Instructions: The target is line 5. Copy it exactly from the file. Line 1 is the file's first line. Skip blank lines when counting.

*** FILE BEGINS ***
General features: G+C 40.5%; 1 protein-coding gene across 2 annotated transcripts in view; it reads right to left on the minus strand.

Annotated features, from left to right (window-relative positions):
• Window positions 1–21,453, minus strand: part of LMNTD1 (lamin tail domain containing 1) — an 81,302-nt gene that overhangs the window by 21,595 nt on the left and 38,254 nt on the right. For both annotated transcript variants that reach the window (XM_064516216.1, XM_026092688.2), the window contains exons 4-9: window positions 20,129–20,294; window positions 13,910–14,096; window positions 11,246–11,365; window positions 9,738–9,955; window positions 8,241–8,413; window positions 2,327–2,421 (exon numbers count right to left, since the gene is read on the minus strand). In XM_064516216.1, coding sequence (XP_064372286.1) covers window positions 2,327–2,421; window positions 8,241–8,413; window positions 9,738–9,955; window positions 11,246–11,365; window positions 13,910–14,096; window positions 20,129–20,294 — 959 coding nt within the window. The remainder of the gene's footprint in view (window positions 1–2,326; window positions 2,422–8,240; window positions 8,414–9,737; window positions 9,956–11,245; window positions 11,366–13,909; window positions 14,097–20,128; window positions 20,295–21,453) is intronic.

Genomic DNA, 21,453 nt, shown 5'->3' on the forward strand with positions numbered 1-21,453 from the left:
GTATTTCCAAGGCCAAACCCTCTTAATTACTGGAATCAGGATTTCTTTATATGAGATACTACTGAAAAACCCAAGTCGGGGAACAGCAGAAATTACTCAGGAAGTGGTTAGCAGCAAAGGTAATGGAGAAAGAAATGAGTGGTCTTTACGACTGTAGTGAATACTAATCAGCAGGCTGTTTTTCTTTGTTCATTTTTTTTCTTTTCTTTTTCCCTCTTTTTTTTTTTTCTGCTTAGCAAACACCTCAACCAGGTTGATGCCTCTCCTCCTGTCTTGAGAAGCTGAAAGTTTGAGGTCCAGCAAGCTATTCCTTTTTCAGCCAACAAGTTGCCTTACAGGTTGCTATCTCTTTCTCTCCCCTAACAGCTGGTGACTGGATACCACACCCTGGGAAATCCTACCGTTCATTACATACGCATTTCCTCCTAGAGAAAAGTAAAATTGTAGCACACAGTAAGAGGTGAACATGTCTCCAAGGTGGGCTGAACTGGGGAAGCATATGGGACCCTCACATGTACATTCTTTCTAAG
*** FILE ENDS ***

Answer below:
GTATTTCCAAGGCCAAACCCTCTTAATTACTGGAATCAGGATTTCTTTATATGAGATACTACTGAAAAACCCAAGTCGGGGAACAGCAGAAATTACTCAGGAAGTGGTTAGCAGCAAAGGTAATGGAGAAAGAAATGAGTGGTCTTTACGACTGTAGTGAATACTAATCAGCAGGCTGTTTTTCTTTGTTCATTTTTTTTCTTTTCTTTTTCCCTCTTTTTTTTTTTTCTGCTTAGCAAACACCTCAACCAGGTTGATGCCTCTCCTCCTGTCTTGAGAAGCTGAAAGTTTGAGGTCCAGCAAGCTATTCCTTTTTCAGCCAACAAGTTGCCTTACAGGTTGCTATCTCTTTCTCTCCCCTAACAGCTGGTGACTGGATACCACACCCTGGGAAATCCTACCGTTCATTACATACGCATTTCCTCCTAGAGAAAAGTAAAATTGTAGCACACAGTAAGAGGTGAACATGTCTCCAAGGTGGGCTGAACTGGGGAAGCATATGGGACCCTCACATGTACATTCTTTCTAAG